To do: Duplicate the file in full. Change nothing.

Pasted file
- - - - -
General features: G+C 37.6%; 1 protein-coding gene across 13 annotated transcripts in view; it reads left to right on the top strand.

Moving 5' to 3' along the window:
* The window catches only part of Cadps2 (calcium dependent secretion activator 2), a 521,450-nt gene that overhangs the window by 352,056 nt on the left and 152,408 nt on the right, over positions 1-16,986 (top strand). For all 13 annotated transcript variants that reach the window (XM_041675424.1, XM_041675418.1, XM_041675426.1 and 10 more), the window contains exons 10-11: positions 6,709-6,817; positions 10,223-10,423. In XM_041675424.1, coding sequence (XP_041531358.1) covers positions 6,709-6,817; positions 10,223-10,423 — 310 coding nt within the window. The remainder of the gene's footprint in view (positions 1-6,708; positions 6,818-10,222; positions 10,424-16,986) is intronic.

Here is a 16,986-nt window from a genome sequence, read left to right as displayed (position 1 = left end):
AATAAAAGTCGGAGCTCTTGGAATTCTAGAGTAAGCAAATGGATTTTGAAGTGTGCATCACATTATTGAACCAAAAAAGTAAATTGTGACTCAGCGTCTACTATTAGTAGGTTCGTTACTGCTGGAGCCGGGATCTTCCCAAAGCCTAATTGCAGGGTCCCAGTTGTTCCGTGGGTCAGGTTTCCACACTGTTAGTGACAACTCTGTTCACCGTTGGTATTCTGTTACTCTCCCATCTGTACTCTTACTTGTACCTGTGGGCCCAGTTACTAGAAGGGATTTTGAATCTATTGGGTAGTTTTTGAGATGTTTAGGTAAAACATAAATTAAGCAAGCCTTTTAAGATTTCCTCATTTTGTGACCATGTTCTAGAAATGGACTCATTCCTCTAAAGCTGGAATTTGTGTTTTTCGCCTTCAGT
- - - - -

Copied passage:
General features: G+C 37.6%; 1 protein-coding gene across 13 annotated transcripts in view; it reads left to right on the top strand.

Moving 5' to 3' along the window:
* The window catches only part of Cadps2 (calcium dependent secretion activator 2), a 521,450-nt gene that overhangs the window by 352,056 nt on the left and 152,408 nt on the right, over positions 1-16,986 (top strand). For all 13 annotated transcript variants that reach the window (XM_041675424.1, XM_041675418.1, XM_041675426.1 and 10 more), the window contains exons 10-11: positions 6,709-6,817; positions 10,223-10,423. In XM_041675424.1, coding sequence (XP_041531358.1) covers positions 6,709-6,817; positions 10,223-10,423 — 310 coding nt within the window. The remainder of the gene's footprint in view (positions 1-6,708; positions 6,818-10,222; positions 10,424-16,986) is intronic.

Here is a 16,986-nt window from a genome sequence, read left to right as displayed (position 1 = left end):
AATAAAAGTCGGAGCTCTTGGAATTCTAGAGTAAGCAAATGGATTTTGAAGTGTGCATCACATTATTGAACCAAAAAAGTAAATTGTGACTCAGCGTCTACTATTAGTAGGTTCGTTACTGCTGGAGCCGGGATCTTCCCAAAGCCTAATTGCAGGGTCCCAGTTGTTCCGTGGGTCAGGTTTCCACACTGTTAGTGACAACTCTGTTCACCGTTGGTATTCTGTTACTCTCCCATCTGTACTCTTACTTGTACCTGTGGGCCCAGTTACTAGAAGGGATTTTGAATCTATTGGGTAGTTTTTGAGATGTTTAGGTAAAACATAAATTAAGCAAGCCTTTTAAGATTTCCTCATTTTGTGACCATGTTCTAGAAATGGACTCATTCCTCTAAAGCTGGAATTTGTGTTTTTCGCCTTCAGT